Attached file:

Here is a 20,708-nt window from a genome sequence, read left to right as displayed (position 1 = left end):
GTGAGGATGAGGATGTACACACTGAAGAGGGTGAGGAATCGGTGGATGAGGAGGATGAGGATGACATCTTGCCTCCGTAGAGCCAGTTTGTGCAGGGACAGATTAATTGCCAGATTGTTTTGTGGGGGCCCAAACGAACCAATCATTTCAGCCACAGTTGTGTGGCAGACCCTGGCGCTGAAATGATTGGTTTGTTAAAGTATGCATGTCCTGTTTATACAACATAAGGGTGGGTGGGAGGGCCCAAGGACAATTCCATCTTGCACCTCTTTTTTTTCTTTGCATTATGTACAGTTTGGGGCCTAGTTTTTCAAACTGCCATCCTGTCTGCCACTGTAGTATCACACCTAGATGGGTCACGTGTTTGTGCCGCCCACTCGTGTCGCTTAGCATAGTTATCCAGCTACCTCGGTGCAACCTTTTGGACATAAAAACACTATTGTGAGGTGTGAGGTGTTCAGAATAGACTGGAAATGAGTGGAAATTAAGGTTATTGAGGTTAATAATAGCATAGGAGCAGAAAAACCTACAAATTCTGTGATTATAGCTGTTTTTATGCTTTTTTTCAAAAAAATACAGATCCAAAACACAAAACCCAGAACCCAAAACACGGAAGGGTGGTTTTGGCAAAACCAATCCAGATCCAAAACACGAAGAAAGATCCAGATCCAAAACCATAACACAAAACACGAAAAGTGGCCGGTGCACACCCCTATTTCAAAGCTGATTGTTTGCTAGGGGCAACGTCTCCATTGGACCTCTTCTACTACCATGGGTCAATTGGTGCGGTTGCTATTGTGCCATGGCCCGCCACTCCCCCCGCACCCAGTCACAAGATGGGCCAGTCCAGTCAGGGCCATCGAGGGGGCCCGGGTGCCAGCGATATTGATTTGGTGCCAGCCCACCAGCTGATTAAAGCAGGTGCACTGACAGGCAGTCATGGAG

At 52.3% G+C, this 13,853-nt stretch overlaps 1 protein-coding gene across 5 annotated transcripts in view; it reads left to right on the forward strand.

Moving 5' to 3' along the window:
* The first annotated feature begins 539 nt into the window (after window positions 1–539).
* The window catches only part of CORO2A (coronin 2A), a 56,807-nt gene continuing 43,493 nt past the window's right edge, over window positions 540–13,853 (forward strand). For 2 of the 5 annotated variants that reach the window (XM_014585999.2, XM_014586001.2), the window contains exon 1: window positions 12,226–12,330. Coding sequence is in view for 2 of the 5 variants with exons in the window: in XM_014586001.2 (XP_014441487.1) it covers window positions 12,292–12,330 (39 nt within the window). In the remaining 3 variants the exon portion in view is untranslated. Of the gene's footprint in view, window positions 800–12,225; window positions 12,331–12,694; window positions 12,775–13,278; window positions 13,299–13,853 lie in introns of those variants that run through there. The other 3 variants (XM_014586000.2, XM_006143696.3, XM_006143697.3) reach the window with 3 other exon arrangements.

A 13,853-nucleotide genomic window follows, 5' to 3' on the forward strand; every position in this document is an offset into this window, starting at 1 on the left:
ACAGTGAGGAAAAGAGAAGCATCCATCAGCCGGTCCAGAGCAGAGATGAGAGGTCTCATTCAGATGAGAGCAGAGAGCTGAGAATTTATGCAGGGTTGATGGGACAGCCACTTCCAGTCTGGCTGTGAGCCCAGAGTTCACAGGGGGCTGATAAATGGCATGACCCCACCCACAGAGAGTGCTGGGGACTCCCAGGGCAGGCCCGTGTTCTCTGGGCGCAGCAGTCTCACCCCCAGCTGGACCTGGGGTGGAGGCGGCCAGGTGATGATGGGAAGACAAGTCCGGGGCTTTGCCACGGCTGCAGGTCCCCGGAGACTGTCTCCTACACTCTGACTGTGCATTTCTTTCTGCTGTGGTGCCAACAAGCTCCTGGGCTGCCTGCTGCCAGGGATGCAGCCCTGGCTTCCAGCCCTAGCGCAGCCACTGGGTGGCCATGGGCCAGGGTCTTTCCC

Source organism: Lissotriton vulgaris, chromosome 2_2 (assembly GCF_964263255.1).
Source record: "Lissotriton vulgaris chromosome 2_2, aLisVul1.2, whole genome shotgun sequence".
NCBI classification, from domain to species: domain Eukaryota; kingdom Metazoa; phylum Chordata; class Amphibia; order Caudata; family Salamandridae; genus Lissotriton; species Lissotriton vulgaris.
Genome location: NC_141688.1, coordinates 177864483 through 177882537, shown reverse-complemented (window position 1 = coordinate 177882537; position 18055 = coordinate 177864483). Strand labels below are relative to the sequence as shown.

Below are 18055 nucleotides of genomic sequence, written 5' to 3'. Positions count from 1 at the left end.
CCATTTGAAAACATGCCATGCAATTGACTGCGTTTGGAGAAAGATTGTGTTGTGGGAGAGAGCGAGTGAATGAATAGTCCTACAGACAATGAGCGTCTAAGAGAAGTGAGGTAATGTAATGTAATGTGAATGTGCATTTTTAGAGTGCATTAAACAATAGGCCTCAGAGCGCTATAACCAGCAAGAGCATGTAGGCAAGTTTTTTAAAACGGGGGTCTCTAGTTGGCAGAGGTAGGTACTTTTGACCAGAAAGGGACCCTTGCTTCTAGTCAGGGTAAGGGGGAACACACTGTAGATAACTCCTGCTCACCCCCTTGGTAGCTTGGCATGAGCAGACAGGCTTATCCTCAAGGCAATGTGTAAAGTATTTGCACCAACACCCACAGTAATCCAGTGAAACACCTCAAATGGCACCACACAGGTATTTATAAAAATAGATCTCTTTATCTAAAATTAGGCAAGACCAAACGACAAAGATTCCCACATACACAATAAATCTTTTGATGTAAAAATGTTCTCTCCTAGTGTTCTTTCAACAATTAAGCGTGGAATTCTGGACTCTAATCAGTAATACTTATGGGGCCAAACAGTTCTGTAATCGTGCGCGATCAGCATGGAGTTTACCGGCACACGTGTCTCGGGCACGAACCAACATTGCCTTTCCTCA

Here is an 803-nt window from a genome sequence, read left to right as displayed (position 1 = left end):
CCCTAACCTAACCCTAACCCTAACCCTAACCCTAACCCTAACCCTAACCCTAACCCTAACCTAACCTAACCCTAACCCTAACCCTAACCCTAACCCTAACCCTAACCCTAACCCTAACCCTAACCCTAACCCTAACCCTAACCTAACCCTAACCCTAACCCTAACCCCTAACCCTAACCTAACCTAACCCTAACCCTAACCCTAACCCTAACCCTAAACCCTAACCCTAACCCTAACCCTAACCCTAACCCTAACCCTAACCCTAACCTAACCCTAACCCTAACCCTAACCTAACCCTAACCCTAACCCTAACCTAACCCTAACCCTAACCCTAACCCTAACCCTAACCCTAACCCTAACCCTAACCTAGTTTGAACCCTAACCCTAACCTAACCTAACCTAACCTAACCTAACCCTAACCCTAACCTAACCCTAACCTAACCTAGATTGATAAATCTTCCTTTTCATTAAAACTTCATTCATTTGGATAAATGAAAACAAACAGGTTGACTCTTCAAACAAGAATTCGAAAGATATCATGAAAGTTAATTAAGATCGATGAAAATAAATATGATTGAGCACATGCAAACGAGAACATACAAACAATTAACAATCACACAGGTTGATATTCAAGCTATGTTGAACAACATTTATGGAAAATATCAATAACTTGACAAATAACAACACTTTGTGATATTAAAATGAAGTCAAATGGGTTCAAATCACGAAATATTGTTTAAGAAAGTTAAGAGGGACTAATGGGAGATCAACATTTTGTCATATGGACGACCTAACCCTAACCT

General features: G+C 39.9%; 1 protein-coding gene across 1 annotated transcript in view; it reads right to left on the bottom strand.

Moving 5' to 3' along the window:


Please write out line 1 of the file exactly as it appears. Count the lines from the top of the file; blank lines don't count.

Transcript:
Here is a 20,708-nt window from a genome sequence, read left to right as displayed (position 1 = left end):